State Formation Process in Seventh Century A.D. Japan from a Religious Perspective
Author(s): Tetsuo Hishida
Religion played an essential role in the state formation process in seventh century Japan. After Buddhism was introduced from Korea in the sixth century, more than 600 Buddhist temples were erected by the middle eighth century. There are some distinctive layouts of temple complexes, and the central authority greatly contributed to temporal change in the layouts. A considerable change took place in the middle seventh century, which marks the beginning of the national policy to adopt Buddhism as a state religion. At the same time, indigenous Shinto rituals also became formalized. Shinto rituals came from the primitive worship for the mountains and springs, but a considerable change in patterns of Shinto rituals occurred in the middle seventh century. New ceremonial goods appeared at the Naniwa Palace in Osaka. Typical Shinto ritual sites from the late seventh to early eighth centuries in local regions were located next to Buddhist temples. Although provincial government offices were maintained by local elites, a set of Buddhist temple and Shinto ritual in a local region suggests that Buddhism and Shintoism were used by the central authority to gain more control over local regions.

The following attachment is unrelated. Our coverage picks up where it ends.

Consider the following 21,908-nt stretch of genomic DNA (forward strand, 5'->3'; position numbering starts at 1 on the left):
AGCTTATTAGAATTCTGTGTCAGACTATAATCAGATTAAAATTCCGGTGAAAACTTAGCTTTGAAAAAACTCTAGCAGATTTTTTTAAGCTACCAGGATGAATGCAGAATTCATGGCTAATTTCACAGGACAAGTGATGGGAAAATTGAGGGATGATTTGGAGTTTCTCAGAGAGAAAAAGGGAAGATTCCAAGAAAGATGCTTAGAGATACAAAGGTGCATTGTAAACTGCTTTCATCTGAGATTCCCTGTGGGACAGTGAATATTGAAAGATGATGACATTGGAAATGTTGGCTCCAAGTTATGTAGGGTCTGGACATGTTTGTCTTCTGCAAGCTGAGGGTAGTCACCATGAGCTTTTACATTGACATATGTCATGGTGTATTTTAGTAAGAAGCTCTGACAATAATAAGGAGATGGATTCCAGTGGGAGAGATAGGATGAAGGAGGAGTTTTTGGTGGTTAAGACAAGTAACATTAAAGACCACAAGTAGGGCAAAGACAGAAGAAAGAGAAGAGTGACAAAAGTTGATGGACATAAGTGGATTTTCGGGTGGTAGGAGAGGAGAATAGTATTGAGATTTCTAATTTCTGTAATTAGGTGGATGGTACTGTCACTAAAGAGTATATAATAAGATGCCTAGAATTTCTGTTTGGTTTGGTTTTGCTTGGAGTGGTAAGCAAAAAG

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This Resource is Part of the Following Collections
- Society for American Archaeology 80th Annual Meeting, San Francisco, CA (2015) •
- Tribes, Chiefdoms and early states in late prehistoric Japan
Cite this Record
State Formation Process in Seventh Century A.D. Japan from a Religious Perspective. Tetsuo Hishida. Presented at The 80th Annual Meeting of the Society for American Archaeology, San Francisco, California. 2015 ( tDAR id: 396019)
min long: 66.885; min lat: -8.928 ; max long: 147.568; max lat: 54.059 ;